Penn Bioengineering professors have developed a new technique for identifying fraudulent scientific research papers.
According to the research paper, sometimes scientists will respond to failed studies by selecting another person’s image to suggest a falsified successful outcome, rather than accepting a loss of time and effort.
To prevent against this phenomenon, Penn Bioengineering professor Konrad Kording, Syracuse University professor Daniel Acuna, and Paul Brookes developed a new algorithm that compares images across journal articles in an effort to uncover researchers who have used another person’s image to benefit their own work. The algorithm can also identify images that have been slightly cropped, rotated, or resized.
"Science depends on building upon other people’s work,” Acuna told the Medium. “If you cannot trust other people’s work, the scientific process collapses and, worse, the general public loses trust in us."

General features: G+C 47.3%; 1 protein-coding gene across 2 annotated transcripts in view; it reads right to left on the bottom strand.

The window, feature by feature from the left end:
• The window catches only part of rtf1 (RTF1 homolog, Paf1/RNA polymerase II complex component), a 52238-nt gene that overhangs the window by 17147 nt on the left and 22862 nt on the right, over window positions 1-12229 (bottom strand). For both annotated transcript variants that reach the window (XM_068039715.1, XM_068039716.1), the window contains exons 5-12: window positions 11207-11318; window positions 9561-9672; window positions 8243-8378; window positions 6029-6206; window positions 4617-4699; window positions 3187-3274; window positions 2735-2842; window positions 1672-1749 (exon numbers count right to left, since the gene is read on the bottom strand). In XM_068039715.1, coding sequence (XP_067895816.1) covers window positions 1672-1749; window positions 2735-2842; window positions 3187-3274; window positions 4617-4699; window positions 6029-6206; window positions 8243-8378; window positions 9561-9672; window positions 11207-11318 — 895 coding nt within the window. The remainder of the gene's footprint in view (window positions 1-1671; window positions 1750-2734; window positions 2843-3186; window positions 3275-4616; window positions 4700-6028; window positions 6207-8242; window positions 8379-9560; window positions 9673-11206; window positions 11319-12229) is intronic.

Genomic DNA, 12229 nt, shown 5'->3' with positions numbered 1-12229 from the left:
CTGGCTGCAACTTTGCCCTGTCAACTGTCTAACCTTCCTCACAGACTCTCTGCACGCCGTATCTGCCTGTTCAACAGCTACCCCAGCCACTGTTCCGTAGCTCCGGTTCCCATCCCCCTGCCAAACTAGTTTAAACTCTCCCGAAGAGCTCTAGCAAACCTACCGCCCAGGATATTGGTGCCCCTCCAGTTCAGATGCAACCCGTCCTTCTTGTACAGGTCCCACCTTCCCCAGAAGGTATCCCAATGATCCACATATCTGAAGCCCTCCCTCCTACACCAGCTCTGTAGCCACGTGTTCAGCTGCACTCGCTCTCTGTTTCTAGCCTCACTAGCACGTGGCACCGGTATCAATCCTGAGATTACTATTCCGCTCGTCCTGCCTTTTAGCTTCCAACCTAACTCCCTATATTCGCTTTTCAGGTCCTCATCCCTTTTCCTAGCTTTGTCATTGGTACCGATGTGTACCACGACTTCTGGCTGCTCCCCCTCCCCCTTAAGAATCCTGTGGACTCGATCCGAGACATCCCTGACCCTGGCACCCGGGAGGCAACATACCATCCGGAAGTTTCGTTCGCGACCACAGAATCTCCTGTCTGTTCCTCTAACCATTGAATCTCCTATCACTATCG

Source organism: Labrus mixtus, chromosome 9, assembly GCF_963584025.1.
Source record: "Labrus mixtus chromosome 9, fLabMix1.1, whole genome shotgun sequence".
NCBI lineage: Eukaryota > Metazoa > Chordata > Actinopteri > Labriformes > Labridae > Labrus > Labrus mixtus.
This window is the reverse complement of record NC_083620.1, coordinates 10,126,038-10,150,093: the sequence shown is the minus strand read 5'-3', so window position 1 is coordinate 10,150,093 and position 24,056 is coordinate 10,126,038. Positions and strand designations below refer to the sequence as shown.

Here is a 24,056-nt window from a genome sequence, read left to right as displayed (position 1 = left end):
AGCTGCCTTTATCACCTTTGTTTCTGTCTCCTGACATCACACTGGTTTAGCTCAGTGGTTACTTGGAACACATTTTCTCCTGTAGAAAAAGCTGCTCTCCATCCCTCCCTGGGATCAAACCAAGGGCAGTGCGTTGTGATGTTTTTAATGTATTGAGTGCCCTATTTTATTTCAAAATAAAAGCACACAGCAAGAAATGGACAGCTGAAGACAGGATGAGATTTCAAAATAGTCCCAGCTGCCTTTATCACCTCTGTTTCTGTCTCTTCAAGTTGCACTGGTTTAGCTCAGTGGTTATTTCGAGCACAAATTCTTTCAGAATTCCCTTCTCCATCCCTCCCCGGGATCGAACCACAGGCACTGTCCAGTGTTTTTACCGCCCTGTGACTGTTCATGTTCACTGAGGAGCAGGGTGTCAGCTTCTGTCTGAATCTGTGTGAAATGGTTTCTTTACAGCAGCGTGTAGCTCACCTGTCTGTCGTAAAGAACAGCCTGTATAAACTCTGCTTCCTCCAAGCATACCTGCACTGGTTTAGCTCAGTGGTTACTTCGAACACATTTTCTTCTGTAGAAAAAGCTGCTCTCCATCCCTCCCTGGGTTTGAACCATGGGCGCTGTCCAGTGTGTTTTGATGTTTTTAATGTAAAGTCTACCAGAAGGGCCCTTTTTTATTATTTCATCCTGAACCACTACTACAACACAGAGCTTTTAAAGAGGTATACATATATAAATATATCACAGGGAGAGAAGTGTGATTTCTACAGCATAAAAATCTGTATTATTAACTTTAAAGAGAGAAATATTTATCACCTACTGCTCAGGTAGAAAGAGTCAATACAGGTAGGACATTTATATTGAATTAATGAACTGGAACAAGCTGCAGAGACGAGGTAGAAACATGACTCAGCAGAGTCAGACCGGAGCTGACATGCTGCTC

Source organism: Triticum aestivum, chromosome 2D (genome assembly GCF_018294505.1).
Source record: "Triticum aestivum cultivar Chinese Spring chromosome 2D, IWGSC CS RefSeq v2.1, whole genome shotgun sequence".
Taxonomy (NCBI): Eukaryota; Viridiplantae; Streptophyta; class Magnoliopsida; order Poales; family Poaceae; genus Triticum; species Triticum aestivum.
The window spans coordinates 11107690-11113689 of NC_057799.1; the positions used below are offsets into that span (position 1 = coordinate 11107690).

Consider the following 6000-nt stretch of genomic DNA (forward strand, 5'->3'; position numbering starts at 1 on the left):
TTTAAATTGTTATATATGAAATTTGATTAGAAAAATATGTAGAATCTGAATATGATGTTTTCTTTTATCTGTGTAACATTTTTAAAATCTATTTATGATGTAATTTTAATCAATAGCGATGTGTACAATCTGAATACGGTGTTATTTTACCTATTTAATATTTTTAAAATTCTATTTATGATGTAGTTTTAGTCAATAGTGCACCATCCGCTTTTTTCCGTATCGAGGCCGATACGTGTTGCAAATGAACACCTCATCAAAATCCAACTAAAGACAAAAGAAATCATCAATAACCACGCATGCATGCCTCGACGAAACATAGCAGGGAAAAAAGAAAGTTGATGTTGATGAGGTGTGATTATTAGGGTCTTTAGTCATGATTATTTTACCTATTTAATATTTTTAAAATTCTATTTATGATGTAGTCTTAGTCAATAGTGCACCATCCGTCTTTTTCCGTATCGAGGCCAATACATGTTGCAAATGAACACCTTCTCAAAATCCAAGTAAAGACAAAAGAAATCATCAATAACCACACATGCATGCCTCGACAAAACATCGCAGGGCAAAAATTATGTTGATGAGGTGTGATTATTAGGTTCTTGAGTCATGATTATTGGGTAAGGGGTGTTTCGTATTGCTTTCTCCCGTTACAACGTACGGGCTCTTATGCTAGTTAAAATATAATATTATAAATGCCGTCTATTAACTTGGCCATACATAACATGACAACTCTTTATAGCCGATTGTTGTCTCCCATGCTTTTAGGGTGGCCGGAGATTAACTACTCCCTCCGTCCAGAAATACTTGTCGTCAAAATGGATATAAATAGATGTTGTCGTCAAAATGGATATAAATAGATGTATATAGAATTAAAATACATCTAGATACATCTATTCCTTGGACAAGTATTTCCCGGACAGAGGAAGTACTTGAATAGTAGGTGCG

Kording is a Penn Integrates Knowledge professor, with joint appointments in the Department of Neuroscience in the Perelman School of Medicine and the Department of Bioengineering in the School of Engineering and Applied Science. His research mainly focuses on the intersections of medicine and engineering along with data analysis.
Kording is considering possibly licensing out the algorithm to academic journals to further combat fraudulent papers, but is unsure about the accuracy of the algorithm at this stage. While the researchers found "promising" results in their paper, Kording said he is concerned that the algorithm could potentially imply that some research papers are fraudulent even if the reuse of an image was incidental.
“We can detect fraud at scale,” Kording told the Medium, “but there can be things that look like fraud that are not.”
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